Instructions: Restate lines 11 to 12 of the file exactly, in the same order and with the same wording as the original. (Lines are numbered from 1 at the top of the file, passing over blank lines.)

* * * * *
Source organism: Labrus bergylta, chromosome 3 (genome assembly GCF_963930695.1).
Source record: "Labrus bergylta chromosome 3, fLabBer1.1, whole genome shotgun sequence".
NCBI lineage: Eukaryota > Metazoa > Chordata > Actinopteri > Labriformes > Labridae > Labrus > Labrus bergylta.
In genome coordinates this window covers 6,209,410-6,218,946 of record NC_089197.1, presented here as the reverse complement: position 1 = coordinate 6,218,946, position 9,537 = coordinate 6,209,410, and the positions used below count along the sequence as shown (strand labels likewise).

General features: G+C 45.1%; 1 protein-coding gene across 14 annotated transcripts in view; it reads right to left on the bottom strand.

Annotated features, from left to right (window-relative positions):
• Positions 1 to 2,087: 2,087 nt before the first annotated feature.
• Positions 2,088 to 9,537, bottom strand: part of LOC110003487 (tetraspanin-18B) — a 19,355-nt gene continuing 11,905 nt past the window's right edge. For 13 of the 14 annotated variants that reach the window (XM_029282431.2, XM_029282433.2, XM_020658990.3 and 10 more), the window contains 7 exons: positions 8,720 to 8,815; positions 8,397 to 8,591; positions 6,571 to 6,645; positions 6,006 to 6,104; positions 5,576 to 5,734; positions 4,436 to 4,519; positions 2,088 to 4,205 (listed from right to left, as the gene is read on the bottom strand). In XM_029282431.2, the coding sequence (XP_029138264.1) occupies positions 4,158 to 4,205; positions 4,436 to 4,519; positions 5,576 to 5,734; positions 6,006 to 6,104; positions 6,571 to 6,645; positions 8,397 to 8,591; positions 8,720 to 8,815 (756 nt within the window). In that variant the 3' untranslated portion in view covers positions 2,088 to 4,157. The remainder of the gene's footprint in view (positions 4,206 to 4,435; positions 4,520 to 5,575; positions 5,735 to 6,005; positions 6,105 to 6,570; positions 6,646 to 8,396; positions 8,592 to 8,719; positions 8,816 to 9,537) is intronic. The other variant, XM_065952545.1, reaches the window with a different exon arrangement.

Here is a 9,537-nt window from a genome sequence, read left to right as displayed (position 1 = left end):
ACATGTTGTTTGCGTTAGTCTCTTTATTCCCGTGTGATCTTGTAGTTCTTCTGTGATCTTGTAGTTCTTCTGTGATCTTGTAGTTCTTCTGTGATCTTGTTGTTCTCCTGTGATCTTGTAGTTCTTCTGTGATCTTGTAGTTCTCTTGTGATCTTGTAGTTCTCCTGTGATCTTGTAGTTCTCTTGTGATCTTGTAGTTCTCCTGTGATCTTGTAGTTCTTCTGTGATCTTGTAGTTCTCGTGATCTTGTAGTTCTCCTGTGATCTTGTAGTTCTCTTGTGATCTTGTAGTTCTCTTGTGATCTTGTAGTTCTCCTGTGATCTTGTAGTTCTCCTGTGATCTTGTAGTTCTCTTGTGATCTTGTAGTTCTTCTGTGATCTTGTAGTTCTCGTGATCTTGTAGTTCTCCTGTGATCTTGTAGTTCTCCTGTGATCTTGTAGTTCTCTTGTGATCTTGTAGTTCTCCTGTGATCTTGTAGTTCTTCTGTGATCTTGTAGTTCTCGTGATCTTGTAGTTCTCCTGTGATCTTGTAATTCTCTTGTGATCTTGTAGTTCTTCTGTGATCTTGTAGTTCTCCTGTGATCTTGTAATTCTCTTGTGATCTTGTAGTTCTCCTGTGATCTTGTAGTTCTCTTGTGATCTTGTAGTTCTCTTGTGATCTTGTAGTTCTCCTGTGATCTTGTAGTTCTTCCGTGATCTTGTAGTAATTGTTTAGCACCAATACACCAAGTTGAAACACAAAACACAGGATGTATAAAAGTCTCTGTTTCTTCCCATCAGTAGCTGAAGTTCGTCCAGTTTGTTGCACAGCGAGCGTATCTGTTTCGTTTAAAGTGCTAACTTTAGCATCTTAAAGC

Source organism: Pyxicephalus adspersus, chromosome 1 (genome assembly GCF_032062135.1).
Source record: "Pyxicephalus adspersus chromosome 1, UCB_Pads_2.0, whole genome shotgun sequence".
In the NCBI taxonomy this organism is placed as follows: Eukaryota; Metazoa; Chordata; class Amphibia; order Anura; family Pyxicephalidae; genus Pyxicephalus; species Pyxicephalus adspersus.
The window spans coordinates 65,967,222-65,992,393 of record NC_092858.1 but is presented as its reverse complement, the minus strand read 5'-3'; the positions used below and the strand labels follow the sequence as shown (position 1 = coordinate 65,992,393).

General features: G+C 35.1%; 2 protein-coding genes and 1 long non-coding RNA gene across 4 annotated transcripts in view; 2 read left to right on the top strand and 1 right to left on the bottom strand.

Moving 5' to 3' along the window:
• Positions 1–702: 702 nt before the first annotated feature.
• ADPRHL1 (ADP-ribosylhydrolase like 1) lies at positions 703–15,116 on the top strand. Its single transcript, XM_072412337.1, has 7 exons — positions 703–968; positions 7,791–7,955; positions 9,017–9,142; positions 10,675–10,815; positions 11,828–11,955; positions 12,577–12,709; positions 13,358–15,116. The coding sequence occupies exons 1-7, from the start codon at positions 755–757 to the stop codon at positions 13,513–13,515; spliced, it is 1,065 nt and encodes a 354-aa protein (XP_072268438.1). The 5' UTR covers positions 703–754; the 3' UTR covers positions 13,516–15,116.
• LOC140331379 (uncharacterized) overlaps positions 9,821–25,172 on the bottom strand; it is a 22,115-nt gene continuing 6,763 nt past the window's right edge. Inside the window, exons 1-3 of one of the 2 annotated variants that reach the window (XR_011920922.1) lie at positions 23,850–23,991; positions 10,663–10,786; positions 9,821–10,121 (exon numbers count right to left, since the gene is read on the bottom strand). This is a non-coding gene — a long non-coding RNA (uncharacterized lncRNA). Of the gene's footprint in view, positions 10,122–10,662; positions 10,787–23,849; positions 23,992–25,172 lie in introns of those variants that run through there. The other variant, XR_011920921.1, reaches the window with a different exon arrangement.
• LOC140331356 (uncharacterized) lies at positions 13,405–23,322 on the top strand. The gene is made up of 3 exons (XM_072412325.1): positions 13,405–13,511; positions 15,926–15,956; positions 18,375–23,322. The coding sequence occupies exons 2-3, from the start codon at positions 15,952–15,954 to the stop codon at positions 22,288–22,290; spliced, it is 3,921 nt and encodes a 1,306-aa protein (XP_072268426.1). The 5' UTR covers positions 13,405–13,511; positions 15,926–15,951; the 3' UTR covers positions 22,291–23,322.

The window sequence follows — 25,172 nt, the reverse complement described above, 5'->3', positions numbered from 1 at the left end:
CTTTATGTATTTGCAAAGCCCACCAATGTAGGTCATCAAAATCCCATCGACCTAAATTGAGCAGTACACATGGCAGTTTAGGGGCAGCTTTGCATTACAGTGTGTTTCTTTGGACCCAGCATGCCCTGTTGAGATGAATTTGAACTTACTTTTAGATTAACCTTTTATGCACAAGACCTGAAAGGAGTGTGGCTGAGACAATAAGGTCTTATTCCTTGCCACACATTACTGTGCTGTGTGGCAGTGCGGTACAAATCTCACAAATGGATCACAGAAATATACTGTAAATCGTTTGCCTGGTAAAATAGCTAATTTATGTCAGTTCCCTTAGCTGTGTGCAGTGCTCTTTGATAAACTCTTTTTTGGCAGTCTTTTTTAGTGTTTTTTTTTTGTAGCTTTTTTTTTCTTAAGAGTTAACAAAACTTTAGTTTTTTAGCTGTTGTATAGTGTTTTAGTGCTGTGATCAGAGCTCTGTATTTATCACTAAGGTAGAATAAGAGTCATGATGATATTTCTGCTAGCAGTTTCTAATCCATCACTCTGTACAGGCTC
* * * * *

Source organism: Pyxicephalus adspersus, chromosome 1 (genome assembly GCF_032062135.1).
Source record: "Pyxicephalus adspersus chromosome 1, UCB_Pads_2.0, whole genome shotgun sequence".